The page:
W3C home > Mailing lists > Public > www-rdf-interest@w3.org > August 2001

Dedicated, Standardized URI Scheme for QNames?

From: <Patrick.Stickler@nokia.com>
Date: Mon, 20 Aug 2001 10:39:16 +0300
Message-ID: <2BF0AD29BC31FE46B788773211440431245C0F@trebe003.NOE.Nokia.com>
To: www-rdf-interest@w3.org

I've had this idea in the back of my head for well over a year, and from
to time have returned to it in consideration as a possible solution to the
RDF QName to URI mapping problem. Up to now, I've regularly discarded
it time after time primarily because it requires a non-trivial and probably
backwards incompatible change to the RDF spec, which is always a major
cause for rejection. Nevertheless, the recent (productive) discussions
this matter have prompted me to again think about this alternative, and I
it would be good to share the idea with the interest group, if only as food
thought -- offering a different perspective on the problem and providing a
of comparison for my other proposed solution.

I won't be surprised if this is not a new idea, and has been proposed
(and possibly several times) in one form or another -- though I'm not aware
it has.

That said......  here's what I've been thinking...


A QName is not a URI, nor is it possible to define a fully reliable, generic
function for mapping between a QName and URI, based on the URI scheme
of the QName namespace itself, which will always be unique (no collisions),
bidirectional, and correspond to a fully valid URI according to the URI
scheme and/or some MIME content type fragment syntax. I consider the above
to have been sufficiently argued and demonstrated in the recent discussions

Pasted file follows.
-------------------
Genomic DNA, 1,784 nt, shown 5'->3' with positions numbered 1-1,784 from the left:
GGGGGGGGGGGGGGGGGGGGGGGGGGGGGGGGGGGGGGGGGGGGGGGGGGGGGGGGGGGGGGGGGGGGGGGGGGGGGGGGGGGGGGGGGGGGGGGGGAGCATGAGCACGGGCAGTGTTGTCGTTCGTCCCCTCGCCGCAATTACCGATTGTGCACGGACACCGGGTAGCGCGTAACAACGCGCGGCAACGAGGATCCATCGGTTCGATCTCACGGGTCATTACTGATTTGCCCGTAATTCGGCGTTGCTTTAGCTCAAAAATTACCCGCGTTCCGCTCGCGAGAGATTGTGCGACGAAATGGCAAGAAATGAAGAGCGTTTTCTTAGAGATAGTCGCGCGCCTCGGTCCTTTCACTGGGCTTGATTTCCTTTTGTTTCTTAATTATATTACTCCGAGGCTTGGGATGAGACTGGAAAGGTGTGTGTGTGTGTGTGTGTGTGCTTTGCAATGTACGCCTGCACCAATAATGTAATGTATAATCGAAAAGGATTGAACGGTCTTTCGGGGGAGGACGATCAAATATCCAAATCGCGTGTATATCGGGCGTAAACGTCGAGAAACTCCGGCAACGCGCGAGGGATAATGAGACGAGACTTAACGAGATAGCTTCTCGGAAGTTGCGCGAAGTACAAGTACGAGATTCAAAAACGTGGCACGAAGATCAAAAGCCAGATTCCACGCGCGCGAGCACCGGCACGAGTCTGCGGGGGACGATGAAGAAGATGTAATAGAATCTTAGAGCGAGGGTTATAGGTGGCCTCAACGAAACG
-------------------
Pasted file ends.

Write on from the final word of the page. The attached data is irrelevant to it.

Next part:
(even if one might contend that a mapping function need not produce

Therefore, it it necessary to define either an explicit mapping between
QNames and arbitrary URIs (not necessarily having any intersection with
the namespace URI, and which is the basis for my other proposal), or to
a specific URI scheme that explicitely represents a QName as a URI,
the distinction between name and namespace components, and therefore to 
perform only a mapping of representation of the two distinct components, 
rather than one of fusion of the two components.

Here's my proposed syntax for such a QName URI scheme:


I.e. "A QName URI consists of a name {name} within a namespace {namespace}"



The name of the QName is given first, primarily so that the URI scheme 
parsing is simplified -- such that  "everything after the second colon"
corresponds  to the namespace URI.

It also should make the URI easier for humans to read both because
the most mnemonic portion of the QName (i.e. the name) is provided first and
because the name maintains the same position relative to either
a namespace prefix or the URI scheme prefix 'qn:'.

Finally, if some application wishes to dereference either the namespace URI
or some URI derived from the combination of name and namespace, then it
has the information it needs in an explicit and reliable format to do so.

Thus, a QName would officially have two equivalent representations:

1. As an element or attribute name within a serialized instance:

   xx = namespace

2. As a URI:


Thus, the consistency inherent in the variants 'xx:name' and 'qn:name:...' 
should be easily reconizable (and appreciated) by humans.

And one could then interpret the serialized representation of a QName